We live by a global ocean that washes on many shores, supports the activities of many different peoples, and exacts our respect in many forms. At the height of her career Elisabeth Mann Borgese advocated that this ocean is our common heritage. She worked to promote a sharing of skills and knowledge to enable people of all countries to benefit more equally from its bounty. The knowledge and facilities have spread, but so too has a recognition of the critical state of ocean conditions and of unmet challenges to ocean and coastal governance. This book is about the evolution of our understanding of both the conditions and the challenges.
Ocean governance and training are deeply rooted in the United Nations Convention on the Law of the Sea (UNCLOS),1 the 1982 international agreement often described as the “constitution of the oceans.” As an active participant in the process of negotiation and ratification of the Convention, Professor Mann Borgese was determined that it incorporated the principle of equity among nations. More than that, she insisted that it must provide for training to enable small, developing and poor countries to implement the agreement for their own benefit. As she wrote later about the creation of exclusive economic zones (EEZs) under the Convention: “The acquisition of vast areas of ocean space and resources by itself meant nothing if coastal states lacked the resources needed for rational management.”2
The foundation of the International Ocean Institute (IOI) in 1972 was a response to this need. During her tenure in the 1980s at Dalhousie University in Halifax, Canada, Professor Mann Borgese led the development and implementation of the IOI-Canada Training Program. Now well into its fourth decade, the annual program brings participants from around the world to meet at Dalhousie University with experienced academics, practitioners, and administrators for lectures and discussion on current aspects of ocean and coastal governance. More than 700 mid-level professionals from more than 100 countries have taken part.
As this collection attests, ocean governance spans an extraordinary range of issues and disciplines.3 Its remit extends from matters as local as who gets to put a lobster pot where, to international disputes over control of ocean space. It relies on both formal and informal structures and fact-based evidence supported by science to maintain the health of the ocean and the well-being of coastal peoples. UNCLOS provided a framework of laws, institutions, and practices within which states might co-operate in the management of many different activities in, on and about the ocean and the sharing of its resources. An array of international agencies now exists to regulate everything from international maritime transport to tuna fisheries.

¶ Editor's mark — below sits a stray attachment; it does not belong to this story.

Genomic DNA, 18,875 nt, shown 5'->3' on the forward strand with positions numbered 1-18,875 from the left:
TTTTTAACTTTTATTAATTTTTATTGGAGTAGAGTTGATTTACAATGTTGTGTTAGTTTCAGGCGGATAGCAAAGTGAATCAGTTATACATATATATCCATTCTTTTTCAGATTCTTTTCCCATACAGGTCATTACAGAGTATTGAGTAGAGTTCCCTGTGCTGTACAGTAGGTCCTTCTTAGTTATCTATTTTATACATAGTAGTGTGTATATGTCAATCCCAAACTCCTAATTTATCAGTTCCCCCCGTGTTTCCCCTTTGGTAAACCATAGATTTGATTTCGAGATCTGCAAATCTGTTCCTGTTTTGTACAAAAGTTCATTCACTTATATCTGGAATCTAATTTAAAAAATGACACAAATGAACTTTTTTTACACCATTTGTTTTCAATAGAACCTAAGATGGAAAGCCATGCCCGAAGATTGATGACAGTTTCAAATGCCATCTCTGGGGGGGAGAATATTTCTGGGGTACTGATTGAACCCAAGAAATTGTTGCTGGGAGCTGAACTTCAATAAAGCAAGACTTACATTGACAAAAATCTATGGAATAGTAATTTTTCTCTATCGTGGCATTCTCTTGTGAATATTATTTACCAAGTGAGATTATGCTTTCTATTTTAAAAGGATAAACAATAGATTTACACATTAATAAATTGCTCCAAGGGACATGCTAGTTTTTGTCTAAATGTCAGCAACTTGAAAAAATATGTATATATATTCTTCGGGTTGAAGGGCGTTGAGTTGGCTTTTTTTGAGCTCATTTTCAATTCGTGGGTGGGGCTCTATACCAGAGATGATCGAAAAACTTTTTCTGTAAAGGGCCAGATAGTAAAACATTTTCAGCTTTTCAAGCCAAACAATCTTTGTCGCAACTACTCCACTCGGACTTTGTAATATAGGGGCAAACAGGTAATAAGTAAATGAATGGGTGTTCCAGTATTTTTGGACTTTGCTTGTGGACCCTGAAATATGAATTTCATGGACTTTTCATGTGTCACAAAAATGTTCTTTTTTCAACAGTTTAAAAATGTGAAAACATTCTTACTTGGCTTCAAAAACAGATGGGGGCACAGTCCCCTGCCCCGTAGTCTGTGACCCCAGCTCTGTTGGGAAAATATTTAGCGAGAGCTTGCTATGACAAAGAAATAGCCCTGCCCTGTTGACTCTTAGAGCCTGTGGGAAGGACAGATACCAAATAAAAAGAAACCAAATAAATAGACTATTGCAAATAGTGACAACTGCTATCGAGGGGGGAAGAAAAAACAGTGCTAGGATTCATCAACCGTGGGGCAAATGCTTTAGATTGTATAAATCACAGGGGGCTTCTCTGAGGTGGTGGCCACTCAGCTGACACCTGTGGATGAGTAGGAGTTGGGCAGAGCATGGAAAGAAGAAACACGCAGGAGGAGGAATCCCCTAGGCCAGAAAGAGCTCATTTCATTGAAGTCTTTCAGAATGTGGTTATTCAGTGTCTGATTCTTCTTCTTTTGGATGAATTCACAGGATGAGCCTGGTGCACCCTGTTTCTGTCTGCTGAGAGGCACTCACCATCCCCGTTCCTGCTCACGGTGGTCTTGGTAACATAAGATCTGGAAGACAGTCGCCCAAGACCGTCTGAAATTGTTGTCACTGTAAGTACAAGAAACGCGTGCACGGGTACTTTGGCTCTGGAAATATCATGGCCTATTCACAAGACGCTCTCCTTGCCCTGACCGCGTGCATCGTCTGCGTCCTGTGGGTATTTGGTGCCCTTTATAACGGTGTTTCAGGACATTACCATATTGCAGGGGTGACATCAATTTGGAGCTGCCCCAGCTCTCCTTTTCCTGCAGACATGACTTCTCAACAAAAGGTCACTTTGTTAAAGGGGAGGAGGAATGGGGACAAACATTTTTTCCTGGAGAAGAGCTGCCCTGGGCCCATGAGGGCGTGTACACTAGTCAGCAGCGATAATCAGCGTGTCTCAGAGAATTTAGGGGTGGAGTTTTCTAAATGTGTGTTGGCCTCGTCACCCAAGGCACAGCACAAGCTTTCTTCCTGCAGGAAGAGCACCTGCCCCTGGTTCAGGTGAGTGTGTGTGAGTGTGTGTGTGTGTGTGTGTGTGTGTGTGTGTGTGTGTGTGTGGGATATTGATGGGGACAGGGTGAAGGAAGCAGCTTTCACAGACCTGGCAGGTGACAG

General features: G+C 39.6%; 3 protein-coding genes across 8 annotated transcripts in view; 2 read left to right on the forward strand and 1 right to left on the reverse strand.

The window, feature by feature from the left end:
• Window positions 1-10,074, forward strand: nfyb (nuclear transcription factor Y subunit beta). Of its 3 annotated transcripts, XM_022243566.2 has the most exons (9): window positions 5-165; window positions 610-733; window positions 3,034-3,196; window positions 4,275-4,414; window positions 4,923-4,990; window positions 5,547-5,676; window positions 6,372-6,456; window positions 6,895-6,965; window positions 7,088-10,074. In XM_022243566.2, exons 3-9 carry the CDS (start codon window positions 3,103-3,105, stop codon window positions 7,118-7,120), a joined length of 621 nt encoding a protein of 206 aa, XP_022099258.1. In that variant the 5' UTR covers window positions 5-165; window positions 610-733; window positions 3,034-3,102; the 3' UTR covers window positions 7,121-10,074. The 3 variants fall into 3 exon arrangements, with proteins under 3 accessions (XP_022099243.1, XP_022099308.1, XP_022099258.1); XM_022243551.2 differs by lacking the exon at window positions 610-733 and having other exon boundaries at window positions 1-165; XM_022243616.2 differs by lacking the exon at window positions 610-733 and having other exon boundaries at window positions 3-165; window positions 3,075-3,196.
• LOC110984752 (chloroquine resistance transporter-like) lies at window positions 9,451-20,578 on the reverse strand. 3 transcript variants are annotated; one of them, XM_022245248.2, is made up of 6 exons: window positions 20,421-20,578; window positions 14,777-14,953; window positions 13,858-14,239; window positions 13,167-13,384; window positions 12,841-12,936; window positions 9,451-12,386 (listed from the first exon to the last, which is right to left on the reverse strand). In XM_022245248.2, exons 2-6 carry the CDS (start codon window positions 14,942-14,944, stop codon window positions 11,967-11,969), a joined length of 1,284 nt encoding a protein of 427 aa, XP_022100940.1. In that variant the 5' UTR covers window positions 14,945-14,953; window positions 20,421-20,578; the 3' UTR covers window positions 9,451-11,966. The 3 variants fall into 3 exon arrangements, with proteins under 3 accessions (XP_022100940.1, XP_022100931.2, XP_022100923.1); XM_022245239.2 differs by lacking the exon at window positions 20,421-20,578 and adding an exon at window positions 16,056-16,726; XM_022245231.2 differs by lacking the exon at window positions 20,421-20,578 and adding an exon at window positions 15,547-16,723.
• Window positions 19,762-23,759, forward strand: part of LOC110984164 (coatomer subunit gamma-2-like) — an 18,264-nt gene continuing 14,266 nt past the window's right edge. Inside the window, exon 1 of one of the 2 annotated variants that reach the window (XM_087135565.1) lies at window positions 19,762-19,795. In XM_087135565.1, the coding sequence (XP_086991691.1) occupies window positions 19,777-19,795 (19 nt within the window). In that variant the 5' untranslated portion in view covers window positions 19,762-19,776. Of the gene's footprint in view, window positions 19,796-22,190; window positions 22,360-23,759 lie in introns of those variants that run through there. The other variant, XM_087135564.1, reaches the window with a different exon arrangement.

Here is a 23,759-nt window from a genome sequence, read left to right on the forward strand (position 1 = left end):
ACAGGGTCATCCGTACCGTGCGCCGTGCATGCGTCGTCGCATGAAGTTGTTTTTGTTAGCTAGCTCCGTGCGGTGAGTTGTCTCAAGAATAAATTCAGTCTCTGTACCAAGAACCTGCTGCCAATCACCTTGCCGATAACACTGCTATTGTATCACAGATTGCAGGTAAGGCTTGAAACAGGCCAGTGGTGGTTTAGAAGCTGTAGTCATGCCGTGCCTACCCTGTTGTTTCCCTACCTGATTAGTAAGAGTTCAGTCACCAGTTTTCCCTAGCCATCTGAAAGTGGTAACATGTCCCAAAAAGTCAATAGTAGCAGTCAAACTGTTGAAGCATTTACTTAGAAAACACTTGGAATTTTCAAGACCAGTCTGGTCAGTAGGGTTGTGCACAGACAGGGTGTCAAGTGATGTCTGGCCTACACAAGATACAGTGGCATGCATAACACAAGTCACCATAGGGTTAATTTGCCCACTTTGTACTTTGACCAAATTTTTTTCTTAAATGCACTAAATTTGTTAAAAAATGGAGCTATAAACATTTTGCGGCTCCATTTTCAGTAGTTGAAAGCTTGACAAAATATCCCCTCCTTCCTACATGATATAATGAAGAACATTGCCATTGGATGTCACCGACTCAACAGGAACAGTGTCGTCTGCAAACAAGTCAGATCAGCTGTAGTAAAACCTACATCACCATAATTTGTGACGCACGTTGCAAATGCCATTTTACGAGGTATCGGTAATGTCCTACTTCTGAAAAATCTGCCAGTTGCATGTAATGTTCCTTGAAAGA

An emerging ethos of ocean governance found expression at the 1992 UN Conference on Environment and Development in Rio de Janeiro. Agenda 21 declared that “the marine environment—including the oceans and all seas and adjacent coastal areas—forms an integrated whole that is an essential component of the global life-support system and a positive asset that presents opportunities for sustainable development.”4
Chapter 17 of Agenda 21 called for new approaches to marine and coastal area management and development. It urged States to undertake integrated management and sustainable development of coastal areas and to apply preventive and precautionary approaches in project planning and implementation. Coastal States should increase consultation with academic and private sectors, community and resource groups, and indigenous people. The capacity of developing countries to act on the recommendations ultimately would depend “on the technology transfer and financial resources required and made available to them.”5
Such would have been the perceptions motivating the generation that produced UNCLOS and Agenda 21. Who could question that fish ignore maritime boundaries, urban sewage and agricultural runoff degrade coastal waters, or ballast water from bulk carriers is a source of invasive species. What may have been more difficult to foresee was the rapidity of the escalation of threats to ocean health. Late in the last century, for example, the consequences of climate change to the ocean received much less media attention than worry about the ozone layer. The plastic bags that now clog mid-ocean gyres only started to appear at grocery checkouts around 1980.6 Meanwhile, the trends in such long-recognized indicators as levels of acidification, eutrophication of coastal waters, and fishery stocks have grown more ominous.
What also could not have been fully anticipated was the impact of digitized communication systems that made possible not only the Internet and social media, but also the accumulation and instant transmission of great volumes of data about the ocean environment, circulation patterns, and the movement of vessels. Shared with skilled associates, such data can enhance the capacity of developing states to manage ocean activity and resources; withheld, existing disparities can only deepen. Similarly, the spread of the Internet led to the so-called digital divide between those with easy online access and those with limited or none. Yet the web serves as a virtual classroom for individuals seeking up-to-date credentials in science and technology and enables the exchange of significant findings between colleagues on opposite sides of the world. The intensity of current debates over cybersecurity and Internet governance is a good measure of its importance for the future of ocean governance.7